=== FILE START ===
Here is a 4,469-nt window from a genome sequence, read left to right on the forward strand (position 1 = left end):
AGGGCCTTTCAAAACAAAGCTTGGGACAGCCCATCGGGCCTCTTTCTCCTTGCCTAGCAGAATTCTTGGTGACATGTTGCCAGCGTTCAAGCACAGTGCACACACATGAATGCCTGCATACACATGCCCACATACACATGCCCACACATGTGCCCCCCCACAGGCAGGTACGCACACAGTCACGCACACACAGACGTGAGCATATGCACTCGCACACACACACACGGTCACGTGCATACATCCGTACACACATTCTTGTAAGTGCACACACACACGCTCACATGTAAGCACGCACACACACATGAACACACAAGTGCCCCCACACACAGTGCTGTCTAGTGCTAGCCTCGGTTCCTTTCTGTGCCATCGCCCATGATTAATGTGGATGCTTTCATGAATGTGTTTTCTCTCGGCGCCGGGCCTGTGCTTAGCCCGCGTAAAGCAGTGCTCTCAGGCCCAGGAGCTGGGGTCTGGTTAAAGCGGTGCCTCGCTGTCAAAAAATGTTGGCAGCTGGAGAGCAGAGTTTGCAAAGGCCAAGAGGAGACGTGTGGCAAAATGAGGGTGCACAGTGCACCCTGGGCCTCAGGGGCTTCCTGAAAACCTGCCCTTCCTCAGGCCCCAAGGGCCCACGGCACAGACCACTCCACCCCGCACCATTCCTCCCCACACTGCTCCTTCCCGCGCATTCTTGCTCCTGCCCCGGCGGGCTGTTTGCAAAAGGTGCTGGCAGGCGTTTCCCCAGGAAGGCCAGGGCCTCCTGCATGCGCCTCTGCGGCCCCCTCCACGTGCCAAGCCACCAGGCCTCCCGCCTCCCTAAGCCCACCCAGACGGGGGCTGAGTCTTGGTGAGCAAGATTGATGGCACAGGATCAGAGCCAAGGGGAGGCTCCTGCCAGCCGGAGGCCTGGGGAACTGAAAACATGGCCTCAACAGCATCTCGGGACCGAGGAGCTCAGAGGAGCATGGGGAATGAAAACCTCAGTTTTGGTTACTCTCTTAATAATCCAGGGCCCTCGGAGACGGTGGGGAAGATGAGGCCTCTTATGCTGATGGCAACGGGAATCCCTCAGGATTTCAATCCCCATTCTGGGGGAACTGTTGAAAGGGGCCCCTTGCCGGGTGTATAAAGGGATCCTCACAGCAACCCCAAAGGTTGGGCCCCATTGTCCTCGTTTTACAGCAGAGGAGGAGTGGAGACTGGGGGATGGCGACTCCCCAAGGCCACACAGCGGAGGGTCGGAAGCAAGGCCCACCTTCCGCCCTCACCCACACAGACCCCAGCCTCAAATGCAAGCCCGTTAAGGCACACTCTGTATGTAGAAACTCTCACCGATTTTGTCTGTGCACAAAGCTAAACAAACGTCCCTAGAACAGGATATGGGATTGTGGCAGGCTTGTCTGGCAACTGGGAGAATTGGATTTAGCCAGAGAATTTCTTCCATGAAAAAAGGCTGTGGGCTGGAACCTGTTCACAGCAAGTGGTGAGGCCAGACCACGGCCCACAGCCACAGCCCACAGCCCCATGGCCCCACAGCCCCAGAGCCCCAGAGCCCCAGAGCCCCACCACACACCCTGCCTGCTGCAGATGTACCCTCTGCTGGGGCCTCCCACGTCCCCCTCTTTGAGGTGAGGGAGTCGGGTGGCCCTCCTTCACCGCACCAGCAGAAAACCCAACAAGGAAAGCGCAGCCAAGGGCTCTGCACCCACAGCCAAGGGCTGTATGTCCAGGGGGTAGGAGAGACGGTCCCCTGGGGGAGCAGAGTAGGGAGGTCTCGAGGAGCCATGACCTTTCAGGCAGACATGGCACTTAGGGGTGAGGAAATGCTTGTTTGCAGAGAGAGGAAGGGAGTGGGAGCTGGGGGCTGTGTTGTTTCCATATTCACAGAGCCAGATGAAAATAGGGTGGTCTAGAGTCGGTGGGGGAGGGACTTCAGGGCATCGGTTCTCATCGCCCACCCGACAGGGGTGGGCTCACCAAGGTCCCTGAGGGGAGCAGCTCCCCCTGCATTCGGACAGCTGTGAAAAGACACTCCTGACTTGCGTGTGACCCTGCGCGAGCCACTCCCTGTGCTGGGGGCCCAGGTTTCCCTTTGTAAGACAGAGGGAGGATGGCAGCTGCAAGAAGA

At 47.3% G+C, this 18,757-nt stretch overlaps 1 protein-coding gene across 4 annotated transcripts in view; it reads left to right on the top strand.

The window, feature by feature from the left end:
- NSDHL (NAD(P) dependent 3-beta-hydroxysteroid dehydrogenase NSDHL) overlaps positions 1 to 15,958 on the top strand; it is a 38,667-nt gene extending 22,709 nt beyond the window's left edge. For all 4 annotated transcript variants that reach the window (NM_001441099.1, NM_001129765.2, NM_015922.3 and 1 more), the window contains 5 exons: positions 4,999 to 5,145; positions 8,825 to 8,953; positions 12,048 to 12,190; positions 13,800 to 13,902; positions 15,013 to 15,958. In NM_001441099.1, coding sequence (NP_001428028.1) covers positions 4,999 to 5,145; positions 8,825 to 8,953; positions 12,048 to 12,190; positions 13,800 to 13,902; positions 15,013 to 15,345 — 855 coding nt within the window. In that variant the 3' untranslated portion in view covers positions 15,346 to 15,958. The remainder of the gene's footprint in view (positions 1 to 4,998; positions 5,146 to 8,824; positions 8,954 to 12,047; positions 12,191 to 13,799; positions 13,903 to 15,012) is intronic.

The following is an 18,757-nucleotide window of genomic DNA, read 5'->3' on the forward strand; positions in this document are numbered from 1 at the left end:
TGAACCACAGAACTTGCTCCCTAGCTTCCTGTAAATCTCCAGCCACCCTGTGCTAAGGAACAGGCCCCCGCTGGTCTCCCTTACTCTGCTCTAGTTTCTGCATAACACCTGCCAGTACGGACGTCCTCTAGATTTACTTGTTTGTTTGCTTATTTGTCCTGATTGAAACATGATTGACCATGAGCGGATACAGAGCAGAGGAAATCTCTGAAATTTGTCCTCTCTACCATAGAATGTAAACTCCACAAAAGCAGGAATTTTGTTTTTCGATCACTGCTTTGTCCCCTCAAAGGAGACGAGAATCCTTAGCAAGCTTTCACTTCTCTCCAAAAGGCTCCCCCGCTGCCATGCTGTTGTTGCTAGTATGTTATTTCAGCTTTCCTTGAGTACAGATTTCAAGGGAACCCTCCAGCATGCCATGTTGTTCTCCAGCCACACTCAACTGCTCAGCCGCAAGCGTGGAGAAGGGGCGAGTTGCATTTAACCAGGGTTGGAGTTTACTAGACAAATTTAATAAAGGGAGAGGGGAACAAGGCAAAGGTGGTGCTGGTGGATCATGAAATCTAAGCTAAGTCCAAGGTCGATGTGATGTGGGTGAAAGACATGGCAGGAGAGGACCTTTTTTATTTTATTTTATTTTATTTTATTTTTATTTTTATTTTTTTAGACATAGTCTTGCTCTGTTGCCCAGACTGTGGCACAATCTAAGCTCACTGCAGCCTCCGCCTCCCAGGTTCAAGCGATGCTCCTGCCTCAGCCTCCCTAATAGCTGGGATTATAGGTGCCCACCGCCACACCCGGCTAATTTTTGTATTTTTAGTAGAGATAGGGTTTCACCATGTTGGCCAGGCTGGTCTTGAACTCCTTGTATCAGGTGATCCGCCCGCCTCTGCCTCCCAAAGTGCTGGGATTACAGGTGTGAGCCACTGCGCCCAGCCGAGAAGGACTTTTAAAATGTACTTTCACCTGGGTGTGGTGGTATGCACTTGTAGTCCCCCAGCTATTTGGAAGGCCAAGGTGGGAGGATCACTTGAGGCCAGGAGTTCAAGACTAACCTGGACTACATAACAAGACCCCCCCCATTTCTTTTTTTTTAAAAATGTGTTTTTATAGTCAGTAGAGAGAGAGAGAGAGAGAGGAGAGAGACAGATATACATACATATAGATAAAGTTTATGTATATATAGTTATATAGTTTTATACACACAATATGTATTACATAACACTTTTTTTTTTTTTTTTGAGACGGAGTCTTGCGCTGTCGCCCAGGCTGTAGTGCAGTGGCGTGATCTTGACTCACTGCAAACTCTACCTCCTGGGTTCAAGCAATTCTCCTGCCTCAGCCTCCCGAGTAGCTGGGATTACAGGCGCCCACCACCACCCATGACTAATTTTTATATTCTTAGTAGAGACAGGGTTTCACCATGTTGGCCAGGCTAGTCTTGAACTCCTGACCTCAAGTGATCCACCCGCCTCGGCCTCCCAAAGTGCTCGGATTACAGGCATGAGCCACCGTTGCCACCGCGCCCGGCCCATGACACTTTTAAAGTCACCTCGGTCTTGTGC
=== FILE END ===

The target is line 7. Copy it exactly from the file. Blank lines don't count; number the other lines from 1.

TGAACCACAGAACTTGCTCCCTAGCTTCCTGTAAATCTCCAGCCACCCTGTGCTAAGGAACAGGCCCCCGCTGGTCTCCCTTACTCTGCTCTAGTTTCTGCATAACACCTGCCAGTACGGACGTCCTCTAGATTTACTTGTTTGTTTGCTTATTTGTCCTGATTGAAACATGATTGACCATGAGCGGATACAGAGCAGAGGAAATCTCTGAAATTTGTCCTCTCTACCATAGAATGTAAACTCCACAAAAGCAGGAATTTTGTTTTTCGATCACTGCTTTGTCCCCTCAAAGGAGACGAGAATCCTTAGCAAGCTTTCACTTCTCTCCAAAAGGCTCCCCCGCTGCCATGCTGTTGTTGCTAGTATGTTATTTCAGCTTTCCTTGAGTACAGATTTCAAGGGAACCCTCCAGCATGCCATGTTGTTCTCCAGCCACACTCAACTGCTCAGCCGCAAGCGTGGAGAAGGGGCGAGTTGCATTTAACCAGGGTTGGAGTTTACTAGACAAATTTAATAAAGGGAGAGGGGAACAAGGCAAAGGTGGTGCTGGTGGATCATGAAATCTAAGCTAAGTCCAAGGTCGATGTGATGTGGGTGAAAGACATGGCAGGAGAGGACCTTTTTTATTTTATTTTATTTTATTTTATTTTTATTTTTATTTTTTTAGACATAGTCTTGCTCTGTTGCCCAGACTGTGGCACAATCTAAGCTCACTGCAGCCTCCGCCTCCCAGGTTCAAGCGATGCTCCTGCCTCAGCCTCCCTAATAGCTGGGATTATAGGTGCCCACCGCCACACCCGGCTAATTTTTGTATTTTTAGTAGAGATAGGGTTTCACCATGTTGGCCAGGCTGGTCTTGAACTCCTTGTATCAGGTGATCCGCCCGCCTCTGCCTCCCAAAGTGCTGGGATTACAGGTGTGAGCCACTGCGCCCAGCCGAGAAGGACTTTTAAAATGTACTTTCACCTGGGTGTGGTGGTATGCACTTGTAGTCCCCCAGCTATTTGGAAGGCCAAGGTGGGAGGATCACTTGAGGCCAGGAGTTCAAGACTAACCTGGACTACATAACAAGACCCCCCCCATTTCTTTTTTTTTAAAAATGTGTTTTTATAGTCAGTAGAGAGAGAGAGAGAGAGAGGAGAGAGACAGATATACATACATATAGATAAAGTTTATGTATATATAGTTATATAGTTTTATACACACAATATGTATTACATAACACTTTTTTTTTTTTTTTTGAGACGGAGTCTTGCGCTGTCGCCCAGGCTGTAGTGCAGTGGCGTGATCTTGACTCACTGCAAACTCTACCTCCTGGGTTCAAGCAATTCTCCTGCCTCAGCCTCCCGAGTAGCTGGGATTACAGGCGCCCACCACCACCCATGACTAATTTTTATATTCTTAGTAGAGACAGGGTTTCACCATGTTGGCCAGGCTAGTCTTGAACTCCTGACCTCAAGTGATCCACCCGCCTCGGCCTCCCAAAGTGCTCGGATTACAGGCATGAGCCACCGTTGCCACCGCGCCCGGCCCATGACACTTTTAAAGTCACCTCGGTCTTGTGC